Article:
We all love our horses, our dogs, our rogue hamsters, but are we prepared to protect from harm if Mother Nature were to come knocking? As someone who has had to face the reality of possibly losing my own horse to natural disaster (twice), I’d encourage you to use some of your vacation time this summer to set an emergency plan in place so you and your horse can be ready at a moment’s notice. Go through the checklist I went through in my head: Does your truck always have gas? Do you have enough hay for a trip? Are your medications current or are they expired? Do you have all the paperwork your horse needs to travel? In the meantime, my trailer back home is ready for action, and as for me, I’m going to go bottle some rain and send it home.

A note from SmartPak: Do you have an evacuation plan? What does it look like? What’s on your checklist? Tell us in the comments or on our wall at Facebook.com/SmartPakEquine. Here’s to a safe and happy summer!

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2 comments on “An Action Plan and a Bottle of Rain
  1. Kathleene Parker says:

    Well, I’m a mom, here, (Kassidy’s), so consider my bias. She’s hit the nail on the head. As one who has seen way too many pyrotechnic plumes on the Southwest’s horizons, I urge all animal owners to take our fire experiences and Kassidy’s suggestions to heart and be prepared. On one level we knew that Cerro Grande at Los Alamos was inevitable, but on another, there was denial, the inevitable, “Oh, nothing that bad will really happen,” but then, ours was the first of the “super fires” burning in the Southwest. Fire can happen in almost any forest in drought, as can other forms of disaster,so plan your evacuation, plan for your animals’ needs, touch base with friends who might house your animals, and–this from a journalist who has seen a full blowup of a wildfire, a “force of nature”–pinpoint a “safe zone” or two near where you live. Those are large clearings, free of “fuels” should roads be blocked and you can’t get you and your animals out. If that happens, move to a school playground, a shopping center parking lot, a golf course, any type of clearing and wait the fire out, rather than risk getting trapped on a narrow, winding mountain road in a blowup as happened at Oakland, California, in 1991. Fire is very dangerous, but with advanced planning and backup plans, you can keep you and your animals safe.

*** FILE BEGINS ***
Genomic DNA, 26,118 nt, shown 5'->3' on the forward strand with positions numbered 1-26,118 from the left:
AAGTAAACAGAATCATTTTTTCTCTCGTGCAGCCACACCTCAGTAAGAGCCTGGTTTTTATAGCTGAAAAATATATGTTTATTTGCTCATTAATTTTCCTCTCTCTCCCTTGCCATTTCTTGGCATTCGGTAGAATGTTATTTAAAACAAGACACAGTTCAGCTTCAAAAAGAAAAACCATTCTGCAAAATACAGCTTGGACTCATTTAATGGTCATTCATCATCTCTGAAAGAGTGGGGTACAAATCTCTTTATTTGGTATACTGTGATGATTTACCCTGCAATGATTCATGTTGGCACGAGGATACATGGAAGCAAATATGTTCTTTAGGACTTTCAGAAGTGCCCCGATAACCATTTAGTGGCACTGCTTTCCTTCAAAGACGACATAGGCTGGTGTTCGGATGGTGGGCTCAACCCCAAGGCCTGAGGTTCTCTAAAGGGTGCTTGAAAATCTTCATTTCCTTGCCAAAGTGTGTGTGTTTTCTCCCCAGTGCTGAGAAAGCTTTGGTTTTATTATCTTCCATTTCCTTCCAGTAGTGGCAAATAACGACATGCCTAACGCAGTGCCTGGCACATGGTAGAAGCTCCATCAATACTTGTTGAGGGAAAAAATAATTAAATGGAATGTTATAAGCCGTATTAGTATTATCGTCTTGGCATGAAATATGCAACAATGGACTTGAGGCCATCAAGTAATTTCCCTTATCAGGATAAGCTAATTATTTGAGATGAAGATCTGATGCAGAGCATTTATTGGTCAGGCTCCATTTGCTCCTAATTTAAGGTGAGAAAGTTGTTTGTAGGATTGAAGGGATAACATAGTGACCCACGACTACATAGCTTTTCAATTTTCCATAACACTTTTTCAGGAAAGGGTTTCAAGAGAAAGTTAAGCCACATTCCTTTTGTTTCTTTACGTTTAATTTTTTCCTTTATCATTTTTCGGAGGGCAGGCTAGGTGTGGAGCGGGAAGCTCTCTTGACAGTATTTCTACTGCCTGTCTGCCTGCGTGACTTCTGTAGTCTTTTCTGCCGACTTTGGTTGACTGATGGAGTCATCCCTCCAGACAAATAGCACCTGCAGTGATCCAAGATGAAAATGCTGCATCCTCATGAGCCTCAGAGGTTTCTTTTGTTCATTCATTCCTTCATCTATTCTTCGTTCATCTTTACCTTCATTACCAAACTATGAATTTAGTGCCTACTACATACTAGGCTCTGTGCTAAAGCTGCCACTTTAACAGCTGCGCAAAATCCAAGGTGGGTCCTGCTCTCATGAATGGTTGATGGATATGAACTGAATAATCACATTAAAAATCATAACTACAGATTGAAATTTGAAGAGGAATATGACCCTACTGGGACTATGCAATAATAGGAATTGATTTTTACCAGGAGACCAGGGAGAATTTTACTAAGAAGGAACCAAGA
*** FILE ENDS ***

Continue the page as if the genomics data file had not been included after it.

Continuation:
2. S says:

    Yes. We load up my OTTB, my sister’s Connemara lease, and my mom’s TB/Hano cross, putting my sister’s large quarter pony/small QH in the dressing room. Load up the saddles, throw the trunks in the gooseneck with two bales of hay and a bag of oats, senior, and sweet feed, hooking rubber stall guards across as a gate to keep them from hurting our precious Cash, pack our bags, throw them in the truck and haul butt to our friend’s place in the upstate if it’s a hurricane.
    If we get a new trailer and truck, load up as many horses as we can(sticking one of the ponies in each dressing room) and copy the above, LOL